I was brought up strictly Catholic, complete with a healthy dose of paranoia, anxiety and guilt. It is very important to note here that I understand some of my readers had a very healthy Catholic upbringing complete with a faith they cherish today. I do not wish to disrespect that and I am happy for you that you had that experience. But not everyone did. I am not condemning an entire religion based upon my personal experience. But I ask those of you who did have a positive base for faith to consider the abuse of power that was perpetrated and the blind eye that was turned.
I was taught to put all my problems with God. I was told if you do the right thing, God will protect you. I was taught that if you follow Jesus, he will never lead you astray. I believed if you paid your dues in suffering, there would be a Heaven on the other side. I believed all of it and I felt safe when I thought of that. But along with those words, I experienced the actions of complete emotional neglect and an environment filled with constant and disproportionate anxiety based upon nonsense. I was taught to fear and against my will, I was directed to hate. I woke up one day to a monumental crash that the illusions I had built an entire life upon were false. My safety net collapsed and I became crippled with anxiety.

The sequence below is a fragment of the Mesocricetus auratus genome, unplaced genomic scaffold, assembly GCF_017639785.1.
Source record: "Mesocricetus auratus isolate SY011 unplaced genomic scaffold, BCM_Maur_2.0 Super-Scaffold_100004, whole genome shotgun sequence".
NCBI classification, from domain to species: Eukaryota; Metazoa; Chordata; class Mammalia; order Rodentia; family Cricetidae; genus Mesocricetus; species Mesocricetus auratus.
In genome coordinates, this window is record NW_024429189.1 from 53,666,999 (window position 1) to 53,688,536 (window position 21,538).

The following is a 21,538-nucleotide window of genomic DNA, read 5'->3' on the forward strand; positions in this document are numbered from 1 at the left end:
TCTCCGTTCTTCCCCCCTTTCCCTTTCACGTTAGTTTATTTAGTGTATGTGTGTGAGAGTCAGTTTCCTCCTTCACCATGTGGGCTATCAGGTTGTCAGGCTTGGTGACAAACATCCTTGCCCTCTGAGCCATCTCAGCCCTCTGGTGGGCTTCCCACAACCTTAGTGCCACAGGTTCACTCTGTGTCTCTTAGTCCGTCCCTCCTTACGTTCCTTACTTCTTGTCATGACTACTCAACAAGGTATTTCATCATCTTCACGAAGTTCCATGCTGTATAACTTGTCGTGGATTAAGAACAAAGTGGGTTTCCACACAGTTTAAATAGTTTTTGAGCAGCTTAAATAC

I can not fathom on top of all that, being raped at the age of 7 and then have it covered up. What those children, and the children of all the sex abuse scandals within the Catholic church endured, not only collapsed their view of an institution, but solidified that they would never feel safe again.The church’s power was used to destroy the lives of countless. It enrages me how many people were taken advantage of; good people, who wanted nothing more than to do the right thing in their lives. And the imbalance and abuse of power demolished them.
This knowledge, my experience and my efforts to climb out of the dark fuel me everyday to question power and to question privileage and the abuses that grow out of them. Silence around abuse has destroyed so many people across this entire planet. And many do not have the courage to seek help because they are so crushed by guilt, imposed by the very powers that were supposed to protect them. Religion can be a crutch for people to look the other way and still think they are going to heaven. Prayers will not fix this. We must question and we must listen and we must do. We are all we have and we need to start looking to each other, not up in the sky, for a resolution.